Environmental Consequences of
the World Trade Center Disaster
LANDRIGAN et al
/ Environmental Health Perspectives v.112, n.6, May 2004 1may04
Philip J. Landrigan,1 Paul J. Lioy,2 George Thurston,3 Gertrud Berkowitz,1 L.C. Chen,3 Steven N. Chillrud,4 Stephen H. Gavett,5 Panos G. Georgopoulos,2 Alison S. Geyh,6 Stephen Levin,1 Frederica Perera,7 Stephen M. Rappaport,8 Christopher Small,4 and the NIEHS World Trade Center Working Group*
1Mount Sinai School of Medicine, New York, New York, USA; 2Environmental and Occupational Health Sciences Institute of New Jersey, New Brunswick, New Jersey, USA; 3New York University School of Medicine, Nelson Institute of Environmental Medicine, Tuxedo, New York, USA; 4Lamont-Doherty Earth Observatory of Columbia University, Palisades, New York, USA; 5U.S. Environmental Protection Agency, Office of Research and Development, Research Triangle Park, North Carolina, USA; 6Johns Hopkins University Bloomberg School of Public Health, Baltimore, Maryland, USA; 7Mailman School of Public Health of Columbia University, New York, New York, USA; 8School of Public Health, University of North Carolina, Chapel Hill, North Carolina, USA
The attack on the World Trade Center (WTC) created an acute environmental disaster of enormous magnitude. This study characterizes the environmental exposures resulting from destruction of the WTC and assesses their effects on health. Methods include ambient air sampling; analyses of outdoor and indoor settled dust; high-altitude imaging and modeling of the atmospheric plume; inhalation studies of WTC dust in mice; and clinical examinations, community surveys, and prospective epidemiologic studies of exposed populations. WTC dust was found to consist predominantly (95%) of coarse particles and contained pulverized cement, glass fibers, asbestos, lead, polycyclic aromatic hydrocarbons (PAHs), polychlorinated biphenyls (PCBs), and polychlorinated furans and dioxins. Airborne particulate levels were highest immediately after the attack and declined thereafter. Particulate levels decreased sharply with distance from the WTC. Dust pH was highly alkaline (pH 9.0-11.0). Mice exposed to WTC dust showed only moderate pulmonary inflammation but marked bronchial hyperreactivity. Evaluation of 10,116 firefighters showed exposure-related increases in cough and bronchial hyperreactivity. Evaluation of 183 cleanup workers showed new-onset cough (33%), wheeze (18%), and phlegm production (24%). Increased frequency of new-onset cough, wheeze, and shortness of breath were also observed in community residents. Follow-up of 182 pregnant women who were either inside or near the WTC on 11 September showed a 2-fold increase in small-for-gestational-age (SGA) infants. In summary, environmental exposures after the WTC disaster were associated with significant adverse effects on health. The high alkalinity of WTC dust produced bronchial hyperreactivity, persistent cough, and increased risk of asthma. Plausible causes of the observed increase in SGA infants include maternal exposures to PAH and particulates. Future risk of mesothelioma may be increased, particularly among workers and volunteers exposed occupationally to asbestos. Continuing follow-up of all exposed populations is required to document the long-term consequences of the disaster. Key words: air pollution, airway hyperresponsiveness, asbestos, occupational lung disease, PM2.5, PM10, small for gestational age (SGA). Environ Health Perspect 112:731-739 (2004). [Online 18 February 2004]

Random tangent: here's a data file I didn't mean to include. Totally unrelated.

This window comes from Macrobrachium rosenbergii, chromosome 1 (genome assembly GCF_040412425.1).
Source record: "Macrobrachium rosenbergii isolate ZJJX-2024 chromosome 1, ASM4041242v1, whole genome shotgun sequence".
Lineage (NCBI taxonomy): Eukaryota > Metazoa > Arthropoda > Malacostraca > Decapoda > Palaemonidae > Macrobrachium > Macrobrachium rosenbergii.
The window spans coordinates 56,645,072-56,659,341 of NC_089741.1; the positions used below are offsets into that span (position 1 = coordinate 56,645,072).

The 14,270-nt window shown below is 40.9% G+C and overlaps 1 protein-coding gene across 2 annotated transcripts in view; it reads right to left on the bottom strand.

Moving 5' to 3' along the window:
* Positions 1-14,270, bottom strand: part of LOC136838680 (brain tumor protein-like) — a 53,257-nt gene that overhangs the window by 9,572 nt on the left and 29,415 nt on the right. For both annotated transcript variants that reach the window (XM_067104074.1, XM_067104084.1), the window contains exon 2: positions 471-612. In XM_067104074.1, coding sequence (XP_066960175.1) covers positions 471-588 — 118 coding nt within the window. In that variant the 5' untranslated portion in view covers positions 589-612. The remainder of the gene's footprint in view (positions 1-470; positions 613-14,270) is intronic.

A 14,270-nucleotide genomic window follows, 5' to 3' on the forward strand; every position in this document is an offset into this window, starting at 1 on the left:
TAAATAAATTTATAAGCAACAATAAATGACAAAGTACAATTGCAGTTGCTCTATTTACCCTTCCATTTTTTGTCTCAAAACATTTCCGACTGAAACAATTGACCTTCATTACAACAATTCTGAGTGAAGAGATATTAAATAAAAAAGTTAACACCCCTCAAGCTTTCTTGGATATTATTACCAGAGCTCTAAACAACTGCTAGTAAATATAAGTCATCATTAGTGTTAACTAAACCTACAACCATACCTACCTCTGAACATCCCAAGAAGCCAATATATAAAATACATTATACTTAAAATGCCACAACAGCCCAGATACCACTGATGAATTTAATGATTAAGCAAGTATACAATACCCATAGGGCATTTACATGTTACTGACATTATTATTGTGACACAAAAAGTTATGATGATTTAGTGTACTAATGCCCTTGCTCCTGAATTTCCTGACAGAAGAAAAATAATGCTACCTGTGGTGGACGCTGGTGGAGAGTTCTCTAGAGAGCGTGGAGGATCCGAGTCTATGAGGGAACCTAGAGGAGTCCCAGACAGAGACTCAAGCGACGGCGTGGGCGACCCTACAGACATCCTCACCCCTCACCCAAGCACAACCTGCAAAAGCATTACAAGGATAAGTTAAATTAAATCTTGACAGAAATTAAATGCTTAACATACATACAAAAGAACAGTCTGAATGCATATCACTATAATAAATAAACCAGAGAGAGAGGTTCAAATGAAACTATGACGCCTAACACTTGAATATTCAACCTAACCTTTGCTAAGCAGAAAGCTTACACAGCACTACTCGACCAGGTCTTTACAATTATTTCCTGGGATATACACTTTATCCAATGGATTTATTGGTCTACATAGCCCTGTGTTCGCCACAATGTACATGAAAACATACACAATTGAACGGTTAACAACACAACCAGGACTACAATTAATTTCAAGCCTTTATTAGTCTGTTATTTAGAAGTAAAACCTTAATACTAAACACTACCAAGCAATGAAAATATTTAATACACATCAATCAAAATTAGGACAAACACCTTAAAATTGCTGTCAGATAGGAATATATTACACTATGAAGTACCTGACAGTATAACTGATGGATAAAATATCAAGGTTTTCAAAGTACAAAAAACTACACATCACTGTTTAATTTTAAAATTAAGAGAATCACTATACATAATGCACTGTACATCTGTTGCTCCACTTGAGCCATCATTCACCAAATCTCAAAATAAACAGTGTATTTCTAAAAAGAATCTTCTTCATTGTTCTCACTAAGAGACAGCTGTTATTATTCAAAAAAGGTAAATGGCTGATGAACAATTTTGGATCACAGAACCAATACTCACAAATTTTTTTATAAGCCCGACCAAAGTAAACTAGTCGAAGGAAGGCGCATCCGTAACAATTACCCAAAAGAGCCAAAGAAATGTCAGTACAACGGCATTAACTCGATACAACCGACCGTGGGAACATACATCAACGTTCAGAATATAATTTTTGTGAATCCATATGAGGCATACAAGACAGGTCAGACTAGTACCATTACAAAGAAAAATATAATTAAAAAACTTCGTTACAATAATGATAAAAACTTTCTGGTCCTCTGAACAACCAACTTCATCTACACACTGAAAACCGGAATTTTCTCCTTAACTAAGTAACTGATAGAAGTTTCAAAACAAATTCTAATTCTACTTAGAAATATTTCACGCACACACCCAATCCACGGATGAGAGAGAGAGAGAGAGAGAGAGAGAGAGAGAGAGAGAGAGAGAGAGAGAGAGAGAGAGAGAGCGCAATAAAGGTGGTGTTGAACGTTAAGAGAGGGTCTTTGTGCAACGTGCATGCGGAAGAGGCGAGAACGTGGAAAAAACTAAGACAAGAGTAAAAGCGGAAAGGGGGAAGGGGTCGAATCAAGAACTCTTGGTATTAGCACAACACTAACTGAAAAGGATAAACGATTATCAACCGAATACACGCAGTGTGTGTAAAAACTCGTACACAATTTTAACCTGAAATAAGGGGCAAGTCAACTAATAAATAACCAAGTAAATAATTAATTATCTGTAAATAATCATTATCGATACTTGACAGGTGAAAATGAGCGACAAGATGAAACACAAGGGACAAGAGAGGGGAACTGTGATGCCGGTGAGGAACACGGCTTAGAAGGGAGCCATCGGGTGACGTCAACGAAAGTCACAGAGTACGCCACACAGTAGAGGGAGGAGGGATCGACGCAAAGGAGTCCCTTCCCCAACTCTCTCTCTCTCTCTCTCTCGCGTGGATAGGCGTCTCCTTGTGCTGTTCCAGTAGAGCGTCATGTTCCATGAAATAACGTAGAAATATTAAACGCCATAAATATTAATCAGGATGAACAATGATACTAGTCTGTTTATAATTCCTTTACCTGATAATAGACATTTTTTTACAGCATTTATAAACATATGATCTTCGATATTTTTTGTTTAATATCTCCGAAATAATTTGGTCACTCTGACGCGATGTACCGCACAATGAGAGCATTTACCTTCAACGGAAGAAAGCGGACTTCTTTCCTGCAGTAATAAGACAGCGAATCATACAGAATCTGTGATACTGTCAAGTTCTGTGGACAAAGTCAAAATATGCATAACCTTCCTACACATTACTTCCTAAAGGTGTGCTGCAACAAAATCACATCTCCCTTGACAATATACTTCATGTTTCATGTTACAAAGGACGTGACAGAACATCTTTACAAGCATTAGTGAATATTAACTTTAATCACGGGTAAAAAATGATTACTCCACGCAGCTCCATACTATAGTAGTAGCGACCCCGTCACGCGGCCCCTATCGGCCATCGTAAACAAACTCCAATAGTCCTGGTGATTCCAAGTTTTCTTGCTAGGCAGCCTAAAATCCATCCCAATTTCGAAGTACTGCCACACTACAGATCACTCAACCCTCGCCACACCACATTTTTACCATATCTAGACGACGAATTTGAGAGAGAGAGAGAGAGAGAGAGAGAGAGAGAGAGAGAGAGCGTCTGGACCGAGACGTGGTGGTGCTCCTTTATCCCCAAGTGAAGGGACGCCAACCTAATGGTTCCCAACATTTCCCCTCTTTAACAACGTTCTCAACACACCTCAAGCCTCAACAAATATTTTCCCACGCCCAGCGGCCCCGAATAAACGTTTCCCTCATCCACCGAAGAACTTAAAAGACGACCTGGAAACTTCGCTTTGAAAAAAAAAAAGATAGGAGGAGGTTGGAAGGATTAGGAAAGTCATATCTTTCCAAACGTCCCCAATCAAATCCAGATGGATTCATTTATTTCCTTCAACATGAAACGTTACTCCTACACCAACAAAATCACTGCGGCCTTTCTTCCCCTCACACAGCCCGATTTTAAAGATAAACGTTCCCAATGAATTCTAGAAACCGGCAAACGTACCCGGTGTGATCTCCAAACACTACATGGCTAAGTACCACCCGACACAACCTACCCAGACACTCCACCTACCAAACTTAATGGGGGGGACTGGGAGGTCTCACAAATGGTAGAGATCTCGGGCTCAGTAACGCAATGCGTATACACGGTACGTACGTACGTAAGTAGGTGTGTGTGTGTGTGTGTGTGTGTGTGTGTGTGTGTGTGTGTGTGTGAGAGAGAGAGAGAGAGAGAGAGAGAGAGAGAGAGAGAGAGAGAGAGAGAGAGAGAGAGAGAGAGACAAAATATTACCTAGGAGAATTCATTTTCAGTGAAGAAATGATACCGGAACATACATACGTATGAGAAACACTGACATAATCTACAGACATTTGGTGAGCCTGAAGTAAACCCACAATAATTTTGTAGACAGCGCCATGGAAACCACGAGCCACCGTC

Address correspondence to P.J. Landrigan, Mount Sinai School of Medicine, One Gustave L. Levy Place, Box 1057, New York, NY 10029 USA. Telephone: (212) 241-4804. Fax: (212) 996-0407. E-mail: firstname.lastname@example.org *The NIEHS World Trade Center Working Group includes Mark Becker, Patrick N. Breysse, Beverly Cohen, Max Costa, Christos Efstathiou, Steven Eisenreich, Gary Foley, Robert Frank, John K. McGee, John D. Groopman, Robin Herbert, Julie Herbstman, Eric Jayjock, Michaela Kendall, Sally A. Lederman, H.J. Lim, Morton Lippmann, Polina Maciejczyk, J. Millette, Ady Miretzky, Sheung P. Ng, John H. Offenberg, Haluk A. Özkaynak, Joachim D. Pleil, Francesca Pozzi, Chunli Quan, Joan Reibman, J. Ross, Jonathan M. Samet, Regina M. Santella, Margo Schwab, Pamela Shade, Mary Sobo, G. Stenchikov, Qing Sun, J. Morel Symons, Barbara Turpin, Vikram Vyas, Sheng Wei Wang, Clifford P. Weisel, D'Ann L. Williams, Mary S. Wolff, Lih Ming Yiin, Mianhua Zhong, and Michael A. Gallo.
We thank S. Perry and R. Thompson of the U.S. Environmental Protection Agency (EPA) for their guidance on atmospheric modeling.
This research was supported by grants from the National Institute of Environmental Health Sciences (NIEHS) through the Superfund Basic Research Program (P42 ES07384 to Mount Sinai School of Medicine and P42 ES05948 to UNC-Chapel Hill); through grants from the Centers for Environmental Health Science (P30 ES09089-04S at Columbia University; P30 ES00260 at New York University (NYU); P30 ES03819 at Johns Hopkins University; P30 ES05022 at The University of Medicine and Dentistry of New Jersey (UMDNJ); by the U.S. EPA through the Particulate Matter Health Research Center Program (R827351 at NYU) and a university partnership between the National Exposure Research Laboratory and the Environmental and Occupational Health Sciences Institute (CR-827033 at UMDNJ); and by grants from the September 11th Fund created by the New York Community Trust and United Way of New York City (NYTF CU517002 and SEPELES CU 517438 to Columbia University and MSSM 0266-0507 to Mount Sinai School of Medicine.